Hotel chain Marriott International (MAR) posted a solid second quarter on Wednesday after the market close. News headlines have emphasized how the firm's revenue was down 6.6% year-over-year for the second quarter, but if the numbers are adjusted for the company's timeshare spinoff, revenue was actually up by a similar pace. Adjusted earnings per share grew 26% to $0.42, which was in-line with the consensus estimate.
The firm also saw comparable hotel international REVPAR (revenue per available room) grow 6.6% system-wide. REVPAR and occupancy growth specifically stood out in Asia, where REVPAR grew 10.9% and occupancy increased 5.6%, to 74.7%. Though occupancy in Europe fell 0.6%, REVPAR actually grew 2.6% on the heels of higher average room prices. We suspect tourism in the European Union could actually accelerate if the Euro continues to fall. Traveling abroad looks much more attractive for Americans if the exchange rate is closer to 1:1 rather than the 1:1.5 or 1:1.4 that Americans have seen over the past several years. International luxury also saw strong REVPAR growth of 11.3% compared to last year.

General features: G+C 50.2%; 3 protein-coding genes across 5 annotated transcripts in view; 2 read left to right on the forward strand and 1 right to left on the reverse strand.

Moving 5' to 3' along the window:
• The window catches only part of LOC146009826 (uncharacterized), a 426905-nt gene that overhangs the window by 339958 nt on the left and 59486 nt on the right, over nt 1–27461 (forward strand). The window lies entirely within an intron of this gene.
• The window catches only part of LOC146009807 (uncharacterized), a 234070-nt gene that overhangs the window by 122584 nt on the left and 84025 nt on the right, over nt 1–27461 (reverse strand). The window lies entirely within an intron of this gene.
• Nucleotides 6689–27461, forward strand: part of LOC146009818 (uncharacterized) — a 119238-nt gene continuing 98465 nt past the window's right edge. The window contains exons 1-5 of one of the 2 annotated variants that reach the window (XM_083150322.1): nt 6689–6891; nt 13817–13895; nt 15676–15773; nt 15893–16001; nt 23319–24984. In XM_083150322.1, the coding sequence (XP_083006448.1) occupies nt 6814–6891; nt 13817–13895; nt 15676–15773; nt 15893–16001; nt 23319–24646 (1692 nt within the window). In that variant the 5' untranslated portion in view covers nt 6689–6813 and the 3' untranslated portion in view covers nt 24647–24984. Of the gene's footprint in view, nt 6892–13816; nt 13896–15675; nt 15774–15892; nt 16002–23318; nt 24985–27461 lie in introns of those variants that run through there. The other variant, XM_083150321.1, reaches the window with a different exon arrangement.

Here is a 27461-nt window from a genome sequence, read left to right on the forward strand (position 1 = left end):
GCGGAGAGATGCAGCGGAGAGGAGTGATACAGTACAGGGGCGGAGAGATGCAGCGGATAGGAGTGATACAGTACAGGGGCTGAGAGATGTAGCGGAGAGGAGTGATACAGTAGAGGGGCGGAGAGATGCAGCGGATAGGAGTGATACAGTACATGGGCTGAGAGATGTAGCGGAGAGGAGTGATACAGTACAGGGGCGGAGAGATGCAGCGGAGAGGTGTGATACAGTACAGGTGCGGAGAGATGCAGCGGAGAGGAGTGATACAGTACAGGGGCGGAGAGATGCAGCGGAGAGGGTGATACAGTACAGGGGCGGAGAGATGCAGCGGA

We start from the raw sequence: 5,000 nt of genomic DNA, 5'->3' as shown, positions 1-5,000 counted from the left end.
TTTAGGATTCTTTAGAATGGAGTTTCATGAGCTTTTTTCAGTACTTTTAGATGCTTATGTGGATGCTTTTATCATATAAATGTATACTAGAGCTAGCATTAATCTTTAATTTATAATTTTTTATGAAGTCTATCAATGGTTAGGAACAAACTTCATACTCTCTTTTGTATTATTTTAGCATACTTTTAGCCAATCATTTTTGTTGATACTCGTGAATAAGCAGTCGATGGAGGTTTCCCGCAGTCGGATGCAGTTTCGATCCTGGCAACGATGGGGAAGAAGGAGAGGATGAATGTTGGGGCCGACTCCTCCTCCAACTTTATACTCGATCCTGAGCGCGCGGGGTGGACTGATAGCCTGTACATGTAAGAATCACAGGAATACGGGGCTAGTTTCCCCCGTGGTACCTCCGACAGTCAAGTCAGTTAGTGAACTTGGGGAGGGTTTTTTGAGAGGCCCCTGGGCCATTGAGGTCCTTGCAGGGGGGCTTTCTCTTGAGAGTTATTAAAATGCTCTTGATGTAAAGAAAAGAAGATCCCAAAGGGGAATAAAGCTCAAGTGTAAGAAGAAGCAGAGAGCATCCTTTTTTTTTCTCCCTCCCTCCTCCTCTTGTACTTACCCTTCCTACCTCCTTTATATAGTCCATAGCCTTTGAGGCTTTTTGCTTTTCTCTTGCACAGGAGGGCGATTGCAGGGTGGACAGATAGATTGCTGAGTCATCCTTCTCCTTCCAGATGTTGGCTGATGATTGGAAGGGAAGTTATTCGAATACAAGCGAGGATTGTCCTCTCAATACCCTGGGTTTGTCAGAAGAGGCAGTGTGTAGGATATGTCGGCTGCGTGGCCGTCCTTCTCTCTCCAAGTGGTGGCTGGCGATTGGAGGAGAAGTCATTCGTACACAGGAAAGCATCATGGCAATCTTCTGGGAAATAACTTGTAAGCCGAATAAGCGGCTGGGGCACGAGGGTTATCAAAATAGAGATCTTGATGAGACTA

Not surprisingly, domestic luxury is also performing well. For the 12 weeks ending on June 15, comparable REVPAR grew 6.7% year-over-year at the Ritz-Carlton hotel brand, in spite of occupancy growing only 0.3%. Comparable domestic REVPAR was actually up across all segments, growing 6.3% in the full-service segment, 6.4% in the full-service luxury segment, and 6.7% in the limited-service segment. Though system-wide occupancy only grew 1.6%, it seems like travelers are willing to pay higher prices for rooms and spend more on nicer rooms and extras.
Ultimately, we don't think the results from Marriott were that negative. The firm guided to earnings per share of $1.65-$1.75, and it doesn't expect travel spending to decline. In fact, the firm is extremely bullish on travel growth by Chinese consumers both within China and in the US. Though we think shares are fairly valued at current levels (click here for our valuation reports), we're encouraged to see that the travel industry is not be doing so poorly.